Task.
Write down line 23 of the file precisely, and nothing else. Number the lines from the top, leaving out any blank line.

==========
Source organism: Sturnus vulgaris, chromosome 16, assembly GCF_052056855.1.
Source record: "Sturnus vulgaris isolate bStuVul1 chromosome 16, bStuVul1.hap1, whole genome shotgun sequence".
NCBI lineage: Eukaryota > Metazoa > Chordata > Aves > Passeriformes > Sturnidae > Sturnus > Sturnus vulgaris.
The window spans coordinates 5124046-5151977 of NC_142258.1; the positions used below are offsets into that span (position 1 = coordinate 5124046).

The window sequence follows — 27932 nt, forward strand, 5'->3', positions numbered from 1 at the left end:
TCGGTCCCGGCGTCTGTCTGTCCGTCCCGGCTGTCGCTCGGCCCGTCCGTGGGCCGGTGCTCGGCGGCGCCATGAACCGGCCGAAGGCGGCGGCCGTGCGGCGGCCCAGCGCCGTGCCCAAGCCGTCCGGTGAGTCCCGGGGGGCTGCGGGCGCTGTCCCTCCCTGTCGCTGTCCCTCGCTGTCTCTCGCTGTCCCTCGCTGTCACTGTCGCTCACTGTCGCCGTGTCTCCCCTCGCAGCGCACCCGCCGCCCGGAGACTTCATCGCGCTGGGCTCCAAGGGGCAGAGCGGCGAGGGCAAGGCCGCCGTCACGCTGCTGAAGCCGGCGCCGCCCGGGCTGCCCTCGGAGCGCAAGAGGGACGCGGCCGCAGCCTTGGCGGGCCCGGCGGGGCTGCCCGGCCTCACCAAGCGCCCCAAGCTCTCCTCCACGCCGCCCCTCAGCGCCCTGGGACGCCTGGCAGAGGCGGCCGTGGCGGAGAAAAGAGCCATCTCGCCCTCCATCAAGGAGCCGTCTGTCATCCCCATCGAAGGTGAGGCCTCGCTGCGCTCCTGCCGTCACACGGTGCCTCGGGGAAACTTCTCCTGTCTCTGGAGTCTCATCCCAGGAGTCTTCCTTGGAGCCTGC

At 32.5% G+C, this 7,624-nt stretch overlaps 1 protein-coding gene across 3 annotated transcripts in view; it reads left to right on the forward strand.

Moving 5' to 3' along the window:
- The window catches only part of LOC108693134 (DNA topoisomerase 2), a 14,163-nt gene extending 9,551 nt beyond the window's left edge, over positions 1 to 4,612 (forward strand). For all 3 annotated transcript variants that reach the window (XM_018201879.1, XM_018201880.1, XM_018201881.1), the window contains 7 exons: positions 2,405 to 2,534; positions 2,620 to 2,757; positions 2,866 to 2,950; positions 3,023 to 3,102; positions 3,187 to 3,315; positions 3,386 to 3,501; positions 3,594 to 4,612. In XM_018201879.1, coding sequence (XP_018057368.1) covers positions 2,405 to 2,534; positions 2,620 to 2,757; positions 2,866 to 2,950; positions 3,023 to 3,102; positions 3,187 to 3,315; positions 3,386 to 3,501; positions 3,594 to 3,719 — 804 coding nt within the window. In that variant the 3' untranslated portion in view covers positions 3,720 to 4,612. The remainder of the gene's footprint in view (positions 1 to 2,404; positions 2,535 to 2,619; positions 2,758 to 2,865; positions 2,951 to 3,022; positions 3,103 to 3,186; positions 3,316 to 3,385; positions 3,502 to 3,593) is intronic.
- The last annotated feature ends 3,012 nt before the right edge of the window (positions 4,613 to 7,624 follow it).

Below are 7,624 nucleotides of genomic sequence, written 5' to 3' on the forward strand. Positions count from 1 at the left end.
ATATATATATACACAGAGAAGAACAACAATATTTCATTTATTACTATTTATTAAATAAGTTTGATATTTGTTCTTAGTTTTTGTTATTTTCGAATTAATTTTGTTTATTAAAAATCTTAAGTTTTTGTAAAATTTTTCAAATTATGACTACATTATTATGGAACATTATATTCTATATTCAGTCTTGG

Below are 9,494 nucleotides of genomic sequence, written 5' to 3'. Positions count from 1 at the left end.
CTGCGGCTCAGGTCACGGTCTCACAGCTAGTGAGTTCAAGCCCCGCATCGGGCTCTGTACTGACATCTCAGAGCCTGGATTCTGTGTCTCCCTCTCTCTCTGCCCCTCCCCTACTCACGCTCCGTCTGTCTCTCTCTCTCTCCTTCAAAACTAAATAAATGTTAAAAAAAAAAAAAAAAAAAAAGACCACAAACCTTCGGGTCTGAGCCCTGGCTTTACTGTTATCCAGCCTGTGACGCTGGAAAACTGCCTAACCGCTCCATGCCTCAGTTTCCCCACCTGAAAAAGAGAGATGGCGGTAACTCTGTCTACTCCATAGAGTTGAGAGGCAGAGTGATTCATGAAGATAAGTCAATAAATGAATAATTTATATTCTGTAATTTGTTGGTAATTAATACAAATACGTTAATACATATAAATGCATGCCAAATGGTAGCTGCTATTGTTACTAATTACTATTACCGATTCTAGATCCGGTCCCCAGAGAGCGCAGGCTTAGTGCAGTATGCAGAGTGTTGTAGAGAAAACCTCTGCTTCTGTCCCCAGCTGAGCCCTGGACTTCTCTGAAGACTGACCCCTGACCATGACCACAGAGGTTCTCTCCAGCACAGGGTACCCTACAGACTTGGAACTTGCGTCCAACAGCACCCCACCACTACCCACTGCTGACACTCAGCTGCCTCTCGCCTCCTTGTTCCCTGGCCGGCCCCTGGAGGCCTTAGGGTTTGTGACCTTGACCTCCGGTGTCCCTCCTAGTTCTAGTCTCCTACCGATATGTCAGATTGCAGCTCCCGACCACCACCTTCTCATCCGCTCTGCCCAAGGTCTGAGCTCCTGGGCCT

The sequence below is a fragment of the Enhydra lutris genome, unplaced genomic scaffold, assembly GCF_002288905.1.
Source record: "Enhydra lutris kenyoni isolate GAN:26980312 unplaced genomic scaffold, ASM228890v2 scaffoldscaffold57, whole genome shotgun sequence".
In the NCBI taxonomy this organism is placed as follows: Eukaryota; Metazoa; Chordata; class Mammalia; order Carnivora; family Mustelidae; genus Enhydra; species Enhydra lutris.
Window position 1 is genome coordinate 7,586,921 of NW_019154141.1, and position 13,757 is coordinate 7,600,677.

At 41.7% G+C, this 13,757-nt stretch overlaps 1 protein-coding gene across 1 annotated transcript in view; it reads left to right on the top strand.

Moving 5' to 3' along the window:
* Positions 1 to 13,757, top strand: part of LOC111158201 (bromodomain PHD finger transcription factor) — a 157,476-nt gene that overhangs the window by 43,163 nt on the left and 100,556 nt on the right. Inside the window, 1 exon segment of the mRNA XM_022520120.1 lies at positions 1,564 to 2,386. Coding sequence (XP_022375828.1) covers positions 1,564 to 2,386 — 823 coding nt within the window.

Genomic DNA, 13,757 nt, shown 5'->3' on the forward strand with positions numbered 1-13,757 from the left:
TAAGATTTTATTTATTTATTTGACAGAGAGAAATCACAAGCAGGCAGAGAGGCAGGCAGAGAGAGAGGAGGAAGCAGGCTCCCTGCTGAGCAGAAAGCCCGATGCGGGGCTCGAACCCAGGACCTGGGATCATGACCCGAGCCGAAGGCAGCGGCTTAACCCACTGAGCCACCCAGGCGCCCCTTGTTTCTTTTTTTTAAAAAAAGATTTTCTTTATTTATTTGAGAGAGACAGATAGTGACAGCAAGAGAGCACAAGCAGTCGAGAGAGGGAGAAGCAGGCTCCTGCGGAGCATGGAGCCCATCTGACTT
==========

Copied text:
TAAGATTTTATTTATTTATTTGACAGAGAGAAATCACAAGCAGGCAGAGAGGCAGGCAGAGAGAGAGGAGGAAGCAGGCTCCCTGCTGAGCAGAAAGCCCGATGCGGGGCTCGAACCCAGGACCTGGGATCATGACCCGAGCCGAAGGCAGCGGCTTAACCCACTGAGCCACCCAGGCGCCCCTTGTTTCTTTTTTTTAAAAAAAGATTTTCTTTATTTATTTGAGAGAGACAGATAGTGACAGCAAGAGAGCACAAGCAGTCGAGAGAGGGAGAAGCAGGCTCCTGCGGAGCATGGAGCCCATCTGACTT